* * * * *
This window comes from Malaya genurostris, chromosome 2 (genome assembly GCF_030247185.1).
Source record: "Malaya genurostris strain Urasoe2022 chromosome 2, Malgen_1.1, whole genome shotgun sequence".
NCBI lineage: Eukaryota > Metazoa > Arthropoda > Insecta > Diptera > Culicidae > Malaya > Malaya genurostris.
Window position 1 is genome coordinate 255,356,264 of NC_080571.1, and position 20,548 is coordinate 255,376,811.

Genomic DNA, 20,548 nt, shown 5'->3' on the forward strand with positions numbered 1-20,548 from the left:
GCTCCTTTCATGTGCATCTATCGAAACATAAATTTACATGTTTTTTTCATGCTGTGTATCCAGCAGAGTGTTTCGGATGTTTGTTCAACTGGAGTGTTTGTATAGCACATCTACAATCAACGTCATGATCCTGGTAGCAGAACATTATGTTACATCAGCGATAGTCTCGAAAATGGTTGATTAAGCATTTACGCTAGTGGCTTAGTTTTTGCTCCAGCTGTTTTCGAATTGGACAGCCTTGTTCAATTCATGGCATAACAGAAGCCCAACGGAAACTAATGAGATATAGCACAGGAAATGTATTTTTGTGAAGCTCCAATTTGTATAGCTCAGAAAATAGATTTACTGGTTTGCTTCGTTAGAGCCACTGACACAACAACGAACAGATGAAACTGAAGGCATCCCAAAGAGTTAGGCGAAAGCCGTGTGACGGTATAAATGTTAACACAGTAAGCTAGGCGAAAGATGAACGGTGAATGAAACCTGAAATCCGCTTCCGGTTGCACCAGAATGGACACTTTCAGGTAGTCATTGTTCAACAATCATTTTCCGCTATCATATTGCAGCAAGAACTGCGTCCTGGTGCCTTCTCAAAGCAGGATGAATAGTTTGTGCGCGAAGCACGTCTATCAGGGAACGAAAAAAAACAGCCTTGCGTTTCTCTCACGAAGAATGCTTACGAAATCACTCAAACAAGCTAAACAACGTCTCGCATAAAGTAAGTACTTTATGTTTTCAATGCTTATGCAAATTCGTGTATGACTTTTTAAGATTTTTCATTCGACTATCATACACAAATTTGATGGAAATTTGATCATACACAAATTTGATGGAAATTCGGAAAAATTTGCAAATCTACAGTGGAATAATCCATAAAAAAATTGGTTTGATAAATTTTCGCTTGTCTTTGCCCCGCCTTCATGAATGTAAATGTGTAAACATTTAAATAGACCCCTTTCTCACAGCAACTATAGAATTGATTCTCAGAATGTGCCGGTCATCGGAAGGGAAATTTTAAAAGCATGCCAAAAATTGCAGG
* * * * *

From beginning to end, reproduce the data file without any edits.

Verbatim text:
This window comes from Malaya genurostris, chromosome 2 (genome assembly GCF_030247185.1).
Source record: "Malaya genurostris strain Urasoe2022 chromosome 2, Malgen_1.1, whole genome shotgun sequence".
NCBI lineage: Eukaryota > Metazoa > Arthropoda > Insecta > Diptera > Culicidae > Malaya > Malaya genurostris.
Window position 1 is genome coordinate 255,356,264 of NC_080571.1, and position 20,548 is coordinate 255,376,811.

Genomic DNA, 20,548 nt, shown 5'->3' on the forward strand with positions numbered 1-20,548 from the left:
GCTCCTTTCATGTGCATCTATCGAAACATAAATTTACATGTTTTTTTCATGCTGTGTATCCAGCAGAGTGTTTCGGATGTTTGTTCAACTGGAGTGTTTGTATAGCACATCTACAATCAACGTCATGATCCTGGTAGCAGAACATTATGTTACATCAGCGATAGTCTCGAAAATGGTTGATTAAGCATTTACGCTAGTGGCTTAGTTTTTGCTCCAGCTGTTTTCGAATTGGACAGCCTTGTTCAATTCATGGCATAACAGAAGCCCAACGGAAACTAATGAGATATAGCACAGGAAATGTATTTTTGTGAAGCTCCAATTTGTATAGCTCAGAAAATAGATTTACTGGTTTGCTTCGTTAGAGCCACTGACACAACAACGAACAGATGAAACTGAAGGCATCCCAAAGAGTTAGGCGAAAGCCGTGTGACGGTATAAATGTTAACACAGTAAGCTAGGCGAAAGATGAACGGTGAATGAAACCTGAAATCCGCTTCCGGTTGCACCAGAATGGACACTTTCAGGTAGTCATTGTTCAACAATCATTTTCCGCTATCATATTGCAGCAAGAACTGCGTCCTGGTGCCTTCTCAAAGCAGGATGAATAGTTTGTGCGCGAAGCACGTCTATCAGGGAACGAAAAAAAACAGCCTTGCGTTTCTCTCACGAAGAATGCTTACGAAATCACTCAAACAAGCTAAACAACGTCTCGCATAAAGTAAGTACTTTATGTTTTCAATGCTTATGCAAATTCGTGTATGACTTTTTAAGATTTTTCATTCGACTATCATACACAAATTTGATGGAAATTTGATCATACACAAATTTGATGGAAATTCGGAAAAATTTGCAAATCTACAGTGGAATAATCCATAAAAAAATTGGTTTGATAAATTTTCGCTTGTCTTTGCCCCGCCTTCATGAATGTAAATGTGTAAACATTTAAATAGACCCCTTTCTCACAGCAACTATAGAATTGATTCTCAGAATGTGCCGGTCATCGGAAGGGAAATTTTAAAAGCATGCCAAAAATTGCAGG